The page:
Thursday, July 23, 2015

Gardena Police Chief Responds to Twitter Public Records Request

Ed Medrano, the Chief of Police for the City of Gardena, informed me that there are no individuals being blocked by the following accounts:


However, Chief Medrano informed me that there is one individual who is blocked from his public Twitter account, @GPDChief, due to the fact that the Chief has a restraining order against this unnamed individual to not contact him.

Interesting that a public official can have a restraining order against someone that denies them access to view the Tweets posted by Chief Medrano on his public Twitter account.  Reading the Chief's Tweets is different than contacting him.  Unless restrained man engages (i.e. direct tweet, retweet, favorite, message, or otherwise respond) with the Chief's public account how would anyone know if he was just reading it?

Chief Medrano did not clarify if anyone is being muted on the above mentioned accounts.

Sunday, July 19, 2015

City of Santa Ana Police Department Releases List of Blocked/Muted Twitter Users

Here you will find the City of Santa Ana Police Department's response to my public records request regarding who they block or mute on Twitter.  You can also submit your own public records request to your public official or agency of choice.  Their Tweets are public records and responses like these only further that argument.

See my earlier blog on how to calculate your due process violation risk score as a Twitter user:

Wednesday, July 1, 2015

Goodbye Dick Costolo and Thanks for Reading my Tweets!

Today is Dick Costolo's last day as CEO of Twitter.  He did a great job and I will miss posting Tweets to him.  I'm fairly certain he has been reading the Tweets I've been sending to him because this article published last night on The Guardian's website contains an interesting quote of something Dick said:

But wait a minute!  That's funny Dick should be bringing up the issue of Article 19 of the United Nations Universal Declaration of Human Rights!  Why?  Because I was Tweeting to Dick and Twitter's government, @gov, account just last month about article 19 violations on Twitter.  As a matter of fact, I've been doing a lot of Tweeting to a number of folks over at Twitter regarding how their platform fails to uphold the law once public officials and agencies sign on, but Dick never raised the issue in the past.  Yet, once I start making noise he resigns (no fault of my own) and then brings up the very same UN Human Rights article I mentioned.

I'd like to think that I helped feed Dick some important information that made him sound good at the 2015 Talking About Twitter Conference.  I'd like to think that he's been reading my other blog entries, too!

But before we get all goosebumpy over Dick's reference to the UN's Declaration of Human Rights let's take a look at a recent news article:

The problem with Nicola Sturgeon, the current First Minister of Scotland and the leader of the Scottish National Party, is that she is notorious for blocking Twitter users with whom she disagrees with.

In response to the article I sent this Tweet to Bruce Daisley, Twitter's European chief:

Obviously, the UN's Universal Declaration of Human Rights meant nothing to Mr. Daisley and he was still quite pleased to bestow upon Ms. Sturgeon the honors of being known as the "most savvy UK politician on the social media platform."  So much for these people's freedom of expression that the UN would like to enforce.  Here's an example of just a few complaints that you will find on Twitter regarding Nicola Sturgeon's use of the Twitter blocking feature:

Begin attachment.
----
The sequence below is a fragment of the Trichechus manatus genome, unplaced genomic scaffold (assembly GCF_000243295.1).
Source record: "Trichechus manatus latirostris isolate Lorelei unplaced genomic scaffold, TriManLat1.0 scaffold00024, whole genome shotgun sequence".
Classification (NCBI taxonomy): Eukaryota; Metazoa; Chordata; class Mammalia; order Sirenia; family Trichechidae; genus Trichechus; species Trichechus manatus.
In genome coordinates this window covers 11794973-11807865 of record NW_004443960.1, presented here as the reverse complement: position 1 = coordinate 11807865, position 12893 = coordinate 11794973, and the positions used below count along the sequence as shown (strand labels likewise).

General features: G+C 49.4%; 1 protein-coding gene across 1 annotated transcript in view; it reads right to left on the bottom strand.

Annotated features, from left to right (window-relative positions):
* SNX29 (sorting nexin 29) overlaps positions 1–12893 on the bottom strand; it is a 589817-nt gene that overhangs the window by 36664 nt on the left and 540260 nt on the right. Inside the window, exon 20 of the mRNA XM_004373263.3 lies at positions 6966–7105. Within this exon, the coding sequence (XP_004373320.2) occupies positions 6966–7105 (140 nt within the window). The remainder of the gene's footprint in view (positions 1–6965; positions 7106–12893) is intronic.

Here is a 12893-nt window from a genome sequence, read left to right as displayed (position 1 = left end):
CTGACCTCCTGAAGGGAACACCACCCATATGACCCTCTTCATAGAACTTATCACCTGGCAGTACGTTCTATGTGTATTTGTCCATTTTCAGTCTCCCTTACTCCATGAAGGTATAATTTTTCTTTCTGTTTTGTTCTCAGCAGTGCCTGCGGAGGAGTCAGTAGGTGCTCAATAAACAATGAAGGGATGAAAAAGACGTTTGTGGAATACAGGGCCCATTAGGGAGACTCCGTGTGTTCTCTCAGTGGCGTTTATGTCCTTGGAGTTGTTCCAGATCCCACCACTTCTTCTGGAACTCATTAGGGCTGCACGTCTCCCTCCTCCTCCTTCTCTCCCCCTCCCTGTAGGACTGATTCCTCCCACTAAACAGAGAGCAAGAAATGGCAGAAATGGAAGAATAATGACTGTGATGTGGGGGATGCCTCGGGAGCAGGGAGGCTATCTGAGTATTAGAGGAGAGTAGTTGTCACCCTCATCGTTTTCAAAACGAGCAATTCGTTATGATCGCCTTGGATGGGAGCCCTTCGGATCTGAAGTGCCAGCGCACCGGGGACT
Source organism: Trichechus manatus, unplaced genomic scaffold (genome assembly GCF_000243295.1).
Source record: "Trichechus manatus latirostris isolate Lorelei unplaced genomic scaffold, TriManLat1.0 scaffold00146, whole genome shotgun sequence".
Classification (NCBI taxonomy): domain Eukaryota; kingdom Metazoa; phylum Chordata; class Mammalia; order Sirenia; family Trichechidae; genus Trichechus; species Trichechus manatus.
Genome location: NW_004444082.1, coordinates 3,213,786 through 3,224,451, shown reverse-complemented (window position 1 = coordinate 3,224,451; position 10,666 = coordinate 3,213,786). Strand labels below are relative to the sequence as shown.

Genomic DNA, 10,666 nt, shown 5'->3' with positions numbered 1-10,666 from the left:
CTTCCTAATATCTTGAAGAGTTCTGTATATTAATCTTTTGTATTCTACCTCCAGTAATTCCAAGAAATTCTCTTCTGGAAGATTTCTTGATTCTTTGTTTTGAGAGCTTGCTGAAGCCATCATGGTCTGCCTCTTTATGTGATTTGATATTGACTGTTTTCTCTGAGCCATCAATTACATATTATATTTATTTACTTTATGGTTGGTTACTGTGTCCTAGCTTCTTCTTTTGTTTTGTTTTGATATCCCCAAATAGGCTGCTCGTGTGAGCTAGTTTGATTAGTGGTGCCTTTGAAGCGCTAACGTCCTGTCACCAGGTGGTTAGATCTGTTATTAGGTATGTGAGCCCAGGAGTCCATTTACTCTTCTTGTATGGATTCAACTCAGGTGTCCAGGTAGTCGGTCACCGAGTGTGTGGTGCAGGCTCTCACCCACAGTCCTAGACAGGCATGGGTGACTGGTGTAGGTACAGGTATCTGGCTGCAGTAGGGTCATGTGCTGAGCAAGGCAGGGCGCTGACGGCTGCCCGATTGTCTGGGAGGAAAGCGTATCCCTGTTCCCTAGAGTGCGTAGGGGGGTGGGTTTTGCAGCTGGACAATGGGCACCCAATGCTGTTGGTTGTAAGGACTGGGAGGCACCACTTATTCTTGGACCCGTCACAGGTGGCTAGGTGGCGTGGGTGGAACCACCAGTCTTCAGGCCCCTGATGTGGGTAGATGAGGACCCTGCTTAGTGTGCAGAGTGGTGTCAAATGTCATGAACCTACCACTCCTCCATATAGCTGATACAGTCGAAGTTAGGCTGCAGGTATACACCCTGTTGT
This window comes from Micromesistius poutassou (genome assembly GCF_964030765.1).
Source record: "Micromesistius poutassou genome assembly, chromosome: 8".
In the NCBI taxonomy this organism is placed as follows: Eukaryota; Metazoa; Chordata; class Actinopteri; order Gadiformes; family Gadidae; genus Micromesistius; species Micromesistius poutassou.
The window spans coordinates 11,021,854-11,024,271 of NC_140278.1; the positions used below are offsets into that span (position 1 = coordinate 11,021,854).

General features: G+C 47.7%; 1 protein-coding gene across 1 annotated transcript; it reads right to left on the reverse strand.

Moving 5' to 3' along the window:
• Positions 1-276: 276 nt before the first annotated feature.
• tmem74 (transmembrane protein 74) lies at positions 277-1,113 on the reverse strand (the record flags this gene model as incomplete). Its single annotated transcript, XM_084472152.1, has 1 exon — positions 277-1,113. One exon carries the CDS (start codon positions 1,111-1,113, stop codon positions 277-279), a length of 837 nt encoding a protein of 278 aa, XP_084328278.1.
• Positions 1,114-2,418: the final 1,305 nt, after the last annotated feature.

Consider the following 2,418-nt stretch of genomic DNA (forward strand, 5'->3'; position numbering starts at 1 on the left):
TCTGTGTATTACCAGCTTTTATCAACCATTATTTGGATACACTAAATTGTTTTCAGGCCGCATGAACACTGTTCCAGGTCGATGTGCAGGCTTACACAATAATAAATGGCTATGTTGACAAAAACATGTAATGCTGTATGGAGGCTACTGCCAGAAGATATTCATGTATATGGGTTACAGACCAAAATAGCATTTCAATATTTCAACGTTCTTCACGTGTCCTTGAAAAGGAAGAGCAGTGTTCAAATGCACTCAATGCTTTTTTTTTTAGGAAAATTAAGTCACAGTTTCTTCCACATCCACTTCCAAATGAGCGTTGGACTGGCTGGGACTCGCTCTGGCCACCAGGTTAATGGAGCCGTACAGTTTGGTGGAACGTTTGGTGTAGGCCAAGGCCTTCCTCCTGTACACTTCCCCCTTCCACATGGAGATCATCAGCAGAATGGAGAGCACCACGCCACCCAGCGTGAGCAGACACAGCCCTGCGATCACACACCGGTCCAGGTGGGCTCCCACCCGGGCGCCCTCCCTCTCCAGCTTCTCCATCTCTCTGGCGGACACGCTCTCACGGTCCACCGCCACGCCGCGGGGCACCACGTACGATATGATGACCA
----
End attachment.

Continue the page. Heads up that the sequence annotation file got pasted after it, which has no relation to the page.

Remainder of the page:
The Due Process Violation Risk Calculator

Calculate Your Due Process Violation Risk Score:

Take this survey to calculate what your potential risk is at having your due process rights violated as a user of social media.  Calculate your answer to the following eight questions to evaluate your risk score:

Yes = 2 points; No = 1 point

  1. Do you spend more than five hours a month online?
  2. Do you spend over an hour a month on social media websites such as Twitter or FaceBook?
  3. Do you utilize the internet to stay engaged with your community, for other civic purposes, or even to just read news that interests you?
  4. In the past year have you used the internet to contact one of your public officials or agencies for any reason?
  5. Do you currently Follow or Friend any public officials or agencies on social media sites like Twitter or FaceBook?
  6. In the past year have you used social as a means to complain about or express disagreement with your elected officials or government agencies?
  7. In the past year have you used hashtags related to government/political issues in any social media communication you've posted?
  8. Have you ever experienced being blocked or unfriended by public officials or agencies on social media sites like Twitter or FaceBook?
Evaluate your score:

0-4 points: there's a low risk of having your due process rights violated as a user of social media.

4-9 points: there's a medium risk of having your due process rights violated as a user of social media.

10+ points: you have a very high risk of having your due process rights violated.

Be sure to visit my other blog where I've posted the results of my public records requests pertaining to a variety of public Twitter accounts to see who is on their Twitter block/mute list:

Click here to see who public officials and police agencies are blocking from their Twitter accounts.